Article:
Vermont Governor, Peter Shumlin, signed a statewide hydraulic-fracturing ban into law on Wednesday, making it the first state where the drilling process is completely illegal.
Although still a great victory for environmentalists, the move is considered somewhat symbolic since Vermont is not believed to have large gas deposits below its surface. However, it is still a great lead for the state to take, especially considering that nearby states New York and Pennsylvania have been plagued by fracking companies for their resources.
The Governor points out that despite Vermont’s current lack of drilling prospects, the point of fracking is to squeeze oil and gas from rocks that previously seemed too dry to drill. “We don’t know that we don’t have natural gas in Vermont,” he said Wednesday, according to the Burlington Free Press. “This bill will ensure we do not inject chemicals into groundwater in a desperate pursuit for energy.”
As a result of the ban, Vermont has taken some heat from the gas and oil industry. America’s Natural Gas Alliance called it “poor policy” in a letter to Shumlin, and the American Petroleum Institute described it as “shortsighted and uninformed” in a recent press release.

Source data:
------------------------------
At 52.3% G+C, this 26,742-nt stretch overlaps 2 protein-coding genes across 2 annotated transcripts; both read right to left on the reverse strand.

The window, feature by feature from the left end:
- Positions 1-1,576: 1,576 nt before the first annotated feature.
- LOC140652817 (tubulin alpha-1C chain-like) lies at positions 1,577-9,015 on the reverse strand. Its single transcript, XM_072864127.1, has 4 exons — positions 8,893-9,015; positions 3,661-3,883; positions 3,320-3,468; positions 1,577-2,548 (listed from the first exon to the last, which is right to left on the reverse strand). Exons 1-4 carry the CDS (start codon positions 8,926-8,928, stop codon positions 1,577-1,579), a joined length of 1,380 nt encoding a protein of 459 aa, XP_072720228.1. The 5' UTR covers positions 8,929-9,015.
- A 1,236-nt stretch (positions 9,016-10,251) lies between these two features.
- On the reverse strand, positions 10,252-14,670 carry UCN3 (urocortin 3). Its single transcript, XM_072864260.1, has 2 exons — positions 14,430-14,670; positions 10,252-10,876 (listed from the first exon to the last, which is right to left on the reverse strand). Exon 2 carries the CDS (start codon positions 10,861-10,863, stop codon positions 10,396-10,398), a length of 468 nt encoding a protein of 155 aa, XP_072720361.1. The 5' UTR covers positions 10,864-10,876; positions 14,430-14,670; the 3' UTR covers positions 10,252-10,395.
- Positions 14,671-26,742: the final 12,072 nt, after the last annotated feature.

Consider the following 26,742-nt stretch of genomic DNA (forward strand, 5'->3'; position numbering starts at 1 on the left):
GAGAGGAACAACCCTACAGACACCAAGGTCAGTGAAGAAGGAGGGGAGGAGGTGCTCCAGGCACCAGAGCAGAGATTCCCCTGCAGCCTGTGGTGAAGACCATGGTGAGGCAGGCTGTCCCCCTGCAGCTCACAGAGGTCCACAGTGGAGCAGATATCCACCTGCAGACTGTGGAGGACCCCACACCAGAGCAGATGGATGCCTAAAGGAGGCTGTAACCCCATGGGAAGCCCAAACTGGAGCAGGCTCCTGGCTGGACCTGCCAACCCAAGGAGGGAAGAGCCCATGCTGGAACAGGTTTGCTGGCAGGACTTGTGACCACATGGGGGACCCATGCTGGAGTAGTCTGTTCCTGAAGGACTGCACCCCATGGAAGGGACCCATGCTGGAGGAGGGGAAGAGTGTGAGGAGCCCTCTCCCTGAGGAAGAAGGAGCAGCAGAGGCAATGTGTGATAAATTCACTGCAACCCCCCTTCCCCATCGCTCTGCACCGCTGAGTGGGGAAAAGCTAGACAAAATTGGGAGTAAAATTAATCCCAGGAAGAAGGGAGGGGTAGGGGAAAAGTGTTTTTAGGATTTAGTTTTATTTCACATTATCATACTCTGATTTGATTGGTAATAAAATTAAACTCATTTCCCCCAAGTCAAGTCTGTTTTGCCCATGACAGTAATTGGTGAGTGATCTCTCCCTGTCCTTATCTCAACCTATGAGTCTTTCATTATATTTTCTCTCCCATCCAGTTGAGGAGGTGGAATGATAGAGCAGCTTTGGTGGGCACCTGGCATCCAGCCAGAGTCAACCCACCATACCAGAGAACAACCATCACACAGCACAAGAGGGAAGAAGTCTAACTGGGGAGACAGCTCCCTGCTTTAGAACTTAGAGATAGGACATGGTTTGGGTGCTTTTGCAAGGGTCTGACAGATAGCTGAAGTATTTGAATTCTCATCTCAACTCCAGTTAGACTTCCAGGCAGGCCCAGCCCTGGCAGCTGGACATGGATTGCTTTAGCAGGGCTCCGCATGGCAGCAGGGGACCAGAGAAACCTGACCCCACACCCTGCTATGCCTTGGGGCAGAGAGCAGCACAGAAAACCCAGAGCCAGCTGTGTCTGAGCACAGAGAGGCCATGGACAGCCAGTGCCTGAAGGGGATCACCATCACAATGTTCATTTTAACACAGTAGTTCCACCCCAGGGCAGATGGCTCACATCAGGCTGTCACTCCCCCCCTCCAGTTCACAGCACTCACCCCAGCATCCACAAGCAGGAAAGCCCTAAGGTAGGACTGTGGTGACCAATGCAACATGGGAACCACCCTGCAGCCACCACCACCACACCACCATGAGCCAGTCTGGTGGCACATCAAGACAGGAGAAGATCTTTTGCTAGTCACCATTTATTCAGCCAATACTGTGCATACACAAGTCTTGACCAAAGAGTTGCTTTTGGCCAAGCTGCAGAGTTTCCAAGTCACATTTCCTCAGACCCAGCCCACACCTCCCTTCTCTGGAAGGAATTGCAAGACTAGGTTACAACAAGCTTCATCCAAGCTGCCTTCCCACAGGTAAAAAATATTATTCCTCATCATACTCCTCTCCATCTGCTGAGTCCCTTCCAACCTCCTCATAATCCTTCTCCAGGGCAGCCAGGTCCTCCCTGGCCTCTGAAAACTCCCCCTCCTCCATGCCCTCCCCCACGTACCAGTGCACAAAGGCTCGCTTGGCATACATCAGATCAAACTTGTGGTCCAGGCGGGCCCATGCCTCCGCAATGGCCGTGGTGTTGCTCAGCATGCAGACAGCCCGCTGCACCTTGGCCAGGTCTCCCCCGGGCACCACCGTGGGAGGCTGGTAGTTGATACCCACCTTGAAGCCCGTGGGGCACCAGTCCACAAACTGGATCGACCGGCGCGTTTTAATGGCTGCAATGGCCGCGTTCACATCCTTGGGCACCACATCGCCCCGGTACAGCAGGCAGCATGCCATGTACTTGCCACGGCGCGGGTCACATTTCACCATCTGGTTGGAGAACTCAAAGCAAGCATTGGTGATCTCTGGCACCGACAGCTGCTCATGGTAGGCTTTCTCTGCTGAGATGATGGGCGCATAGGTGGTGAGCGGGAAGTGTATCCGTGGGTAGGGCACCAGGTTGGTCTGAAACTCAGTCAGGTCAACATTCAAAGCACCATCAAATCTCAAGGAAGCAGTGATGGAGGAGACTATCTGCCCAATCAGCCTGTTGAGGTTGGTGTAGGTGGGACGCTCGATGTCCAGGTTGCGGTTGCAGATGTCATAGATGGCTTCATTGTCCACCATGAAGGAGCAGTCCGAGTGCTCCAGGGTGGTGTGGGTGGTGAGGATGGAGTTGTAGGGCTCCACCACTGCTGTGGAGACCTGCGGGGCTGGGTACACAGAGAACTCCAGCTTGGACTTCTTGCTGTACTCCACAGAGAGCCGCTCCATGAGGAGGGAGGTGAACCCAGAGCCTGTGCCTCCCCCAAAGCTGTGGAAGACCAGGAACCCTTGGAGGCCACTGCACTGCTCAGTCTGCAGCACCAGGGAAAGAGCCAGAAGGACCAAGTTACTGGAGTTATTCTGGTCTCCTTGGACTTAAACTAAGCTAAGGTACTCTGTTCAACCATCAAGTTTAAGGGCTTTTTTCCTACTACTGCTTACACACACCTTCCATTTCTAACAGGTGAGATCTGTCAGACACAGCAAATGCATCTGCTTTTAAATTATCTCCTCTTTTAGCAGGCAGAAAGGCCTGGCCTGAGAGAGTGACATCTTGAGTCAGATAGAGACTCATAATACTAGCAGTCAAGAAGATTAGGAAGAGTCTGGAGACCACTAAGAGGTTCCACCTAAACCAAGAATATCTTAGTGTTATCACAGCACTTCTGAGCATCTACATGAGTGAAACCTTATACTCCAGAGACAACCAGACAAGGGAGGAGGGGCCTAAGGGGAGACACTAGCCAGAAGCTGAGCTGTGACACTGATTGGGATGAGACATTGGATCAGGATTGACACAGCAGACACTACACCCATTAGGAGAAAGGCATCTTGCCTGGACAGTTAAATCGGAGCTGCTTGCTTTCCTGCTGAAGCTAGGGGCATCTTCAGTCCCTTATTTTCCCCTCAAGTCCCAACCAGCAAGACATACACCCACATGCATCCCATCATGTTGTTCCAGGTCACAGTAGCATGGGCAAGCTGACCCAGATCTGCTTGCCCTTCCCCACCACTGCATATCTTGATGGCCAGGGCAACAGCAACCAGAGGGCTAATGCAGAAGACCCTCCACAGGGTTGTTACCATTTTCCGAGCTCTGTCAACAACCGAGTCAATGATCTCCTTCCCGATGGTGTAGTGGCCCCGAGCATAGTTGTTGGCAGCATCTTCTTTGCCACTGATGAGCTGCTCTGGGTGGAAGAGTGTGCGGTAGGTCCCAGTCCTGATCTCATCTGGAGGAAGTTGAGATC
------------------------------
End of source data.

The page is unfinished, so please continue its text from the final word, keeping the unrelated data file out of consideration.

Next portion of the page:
Shumlin stands behind his decision, discussing the impact that fracking can have on our environment. “One of the biggest challenges that future generations are going to face is clean, drinkable water,” said Shumlin. “We have an abundance of it in Vermont. I think it’s a great message that we’re going to protect it at all costs. … Human beings survived for thousands and thousands of years without oil and without natural gas. We have never known humanity or life on this planet to survive without clean water.”